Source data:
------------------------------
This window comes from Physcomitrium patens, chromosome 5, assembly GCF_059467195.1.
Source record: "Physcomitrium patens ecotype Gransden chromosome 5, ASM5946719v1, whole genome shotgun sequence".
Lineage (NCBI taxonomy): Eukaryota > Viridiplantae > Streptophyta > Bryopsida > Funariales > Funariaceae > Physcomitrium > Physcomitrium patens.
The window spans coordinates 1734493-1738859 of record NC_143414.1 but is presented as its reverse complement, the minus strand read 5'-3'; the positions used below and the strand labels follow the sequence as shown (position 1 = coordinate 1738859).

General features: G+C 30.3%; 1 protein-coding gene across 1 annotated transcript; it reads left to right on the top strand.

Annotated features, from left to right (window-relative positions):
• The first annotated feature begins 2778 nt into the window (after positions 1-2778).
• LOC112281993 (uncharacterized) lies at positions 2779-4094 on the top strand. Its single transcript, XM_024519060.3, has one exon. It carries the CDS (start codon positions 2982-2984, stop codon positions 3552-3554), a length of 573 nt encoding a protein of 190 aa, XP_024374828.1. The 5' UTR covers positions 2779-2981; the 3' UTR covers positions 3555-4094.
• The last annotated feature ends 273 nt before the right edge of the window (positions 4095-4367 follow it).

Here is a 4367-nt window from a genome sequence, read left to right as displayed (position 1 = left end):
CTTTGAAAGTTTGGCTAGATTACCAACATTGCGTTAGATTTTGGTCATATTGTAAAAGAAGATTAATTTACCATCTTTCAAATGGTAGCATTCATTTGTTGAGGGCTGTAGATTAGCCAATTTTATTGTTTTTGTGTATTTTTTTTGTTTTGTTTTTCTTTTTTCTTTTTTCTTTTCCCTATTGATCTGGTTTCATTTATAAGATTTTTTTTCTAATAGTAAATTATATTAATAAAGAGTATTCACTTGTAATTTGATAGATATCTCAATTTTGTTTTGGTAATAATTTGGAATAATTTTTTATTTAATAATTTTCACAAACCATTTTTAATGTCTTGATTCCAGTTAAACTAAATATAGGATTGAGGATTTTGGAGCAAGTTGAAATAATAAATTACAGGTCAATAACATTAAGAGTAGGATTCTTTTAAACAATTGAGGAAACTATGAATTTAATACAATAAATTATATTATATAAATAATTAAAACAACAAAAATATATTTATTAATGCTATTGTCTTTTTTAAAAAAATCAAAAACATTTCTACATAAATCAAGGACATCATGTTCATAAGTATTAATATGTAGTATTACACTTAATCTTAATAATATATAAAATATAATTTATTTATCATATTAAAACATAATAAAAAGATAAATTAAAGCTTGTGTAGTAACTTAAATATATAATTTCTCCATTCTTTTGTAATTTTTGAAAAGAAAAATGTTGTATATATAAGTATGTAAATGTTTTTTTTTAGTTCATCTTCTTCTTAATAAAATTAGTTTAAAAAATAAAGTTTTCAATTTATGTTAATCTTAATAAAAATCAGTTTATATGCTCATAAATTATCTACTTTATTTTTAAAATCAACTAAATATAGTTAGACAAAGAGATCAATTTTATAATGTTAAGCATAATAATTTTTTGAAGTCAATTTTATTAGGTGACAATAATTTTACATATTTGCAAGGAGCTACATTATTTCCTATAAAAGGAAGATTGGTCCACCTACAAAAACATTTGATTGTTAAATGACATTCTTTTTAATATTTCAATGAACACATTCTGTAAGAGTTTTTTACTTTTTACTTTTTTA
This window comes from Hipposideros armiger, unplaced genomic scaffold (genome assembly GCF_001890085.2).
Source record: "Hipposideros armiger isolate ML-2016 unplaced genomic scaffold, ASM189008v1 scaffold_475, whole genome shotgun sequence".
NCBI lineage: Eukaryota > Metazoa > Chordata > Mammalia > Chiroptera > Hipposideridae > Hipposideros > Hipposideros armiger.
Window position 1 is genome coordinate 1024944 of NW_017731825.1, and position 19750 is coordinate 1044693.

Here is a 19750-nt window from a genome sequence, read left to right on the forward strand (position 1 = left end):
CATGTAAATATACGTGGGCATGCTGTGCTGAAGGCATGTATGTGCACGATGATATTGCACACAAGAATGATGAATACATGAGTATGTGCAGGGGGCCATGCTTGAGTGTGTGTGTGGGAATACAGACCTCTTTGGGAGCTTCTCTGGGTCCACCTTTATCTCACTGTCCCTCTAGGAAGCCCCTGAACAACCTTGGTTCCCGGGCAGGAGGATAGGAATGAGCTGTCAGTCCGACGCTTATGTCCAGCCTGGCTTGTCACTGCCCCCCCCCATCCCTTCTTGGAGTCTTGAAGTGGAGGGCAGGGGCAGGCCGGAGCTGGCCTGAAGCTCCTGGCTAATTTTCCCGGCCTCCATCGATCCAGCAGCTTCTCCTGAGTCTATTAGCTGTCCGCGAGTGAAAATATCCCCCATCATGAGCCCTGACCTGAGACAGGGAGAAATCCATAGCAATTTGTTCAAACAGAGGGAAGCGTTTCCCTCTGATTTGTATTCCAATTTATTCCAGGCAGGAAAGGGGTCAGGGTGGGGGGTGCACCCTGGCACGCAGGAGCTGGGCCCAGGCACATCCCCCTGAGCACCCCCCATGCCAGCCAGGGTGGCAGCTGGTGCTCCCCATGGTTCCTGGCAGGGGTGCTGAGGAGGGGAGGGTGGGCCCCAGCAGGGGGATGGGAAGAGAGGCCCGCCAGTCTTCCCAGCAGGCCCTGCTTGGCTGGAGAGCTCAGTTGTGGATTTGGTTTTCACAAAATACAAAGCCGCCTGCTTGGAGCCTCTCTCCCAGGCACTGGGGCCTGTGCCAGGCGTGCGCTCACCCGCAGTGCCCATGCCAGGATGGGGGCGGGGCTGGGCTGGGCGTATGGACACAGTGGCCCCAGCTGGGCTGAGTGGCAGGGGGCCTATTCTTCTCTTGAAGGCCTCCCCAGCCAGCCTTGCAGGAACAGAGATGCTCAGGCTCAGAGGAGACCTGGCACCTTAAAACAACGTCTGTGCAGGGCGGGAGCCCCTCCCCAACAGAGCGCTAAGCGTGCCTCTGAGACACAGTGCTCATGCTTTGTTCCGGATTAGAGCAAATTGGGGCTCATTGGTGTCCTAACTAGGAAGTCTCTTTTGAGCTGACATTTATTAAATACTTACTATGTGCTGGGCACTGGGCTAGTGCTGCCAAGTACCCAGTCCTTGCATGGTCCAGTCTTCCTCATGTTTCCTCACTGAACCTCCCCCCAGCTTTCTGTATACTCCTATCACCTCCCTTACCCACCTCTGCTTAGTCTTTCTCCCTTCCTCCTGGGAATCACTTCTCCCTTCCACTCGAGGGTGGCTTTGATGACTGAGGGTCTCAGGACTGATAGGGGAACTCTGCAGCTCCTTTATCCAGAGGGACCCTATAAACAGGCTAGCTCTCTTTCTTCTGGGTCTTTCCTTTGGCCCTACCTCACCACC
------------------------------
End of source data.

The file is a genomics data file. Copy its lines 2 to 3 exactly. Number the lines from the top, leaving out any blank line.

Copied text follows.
Source record: "Physcomitrium patens ecotype Gransden chromosome 5, ASM5946719v1, whole genome shotgun sequence".
Lineage (NCBI taxonomy): Eukaryota > Viridiplantae > Streptophyta > Bryopsida > Funariales > Funariaceae > Physcomitrium > Physcomitrium patens.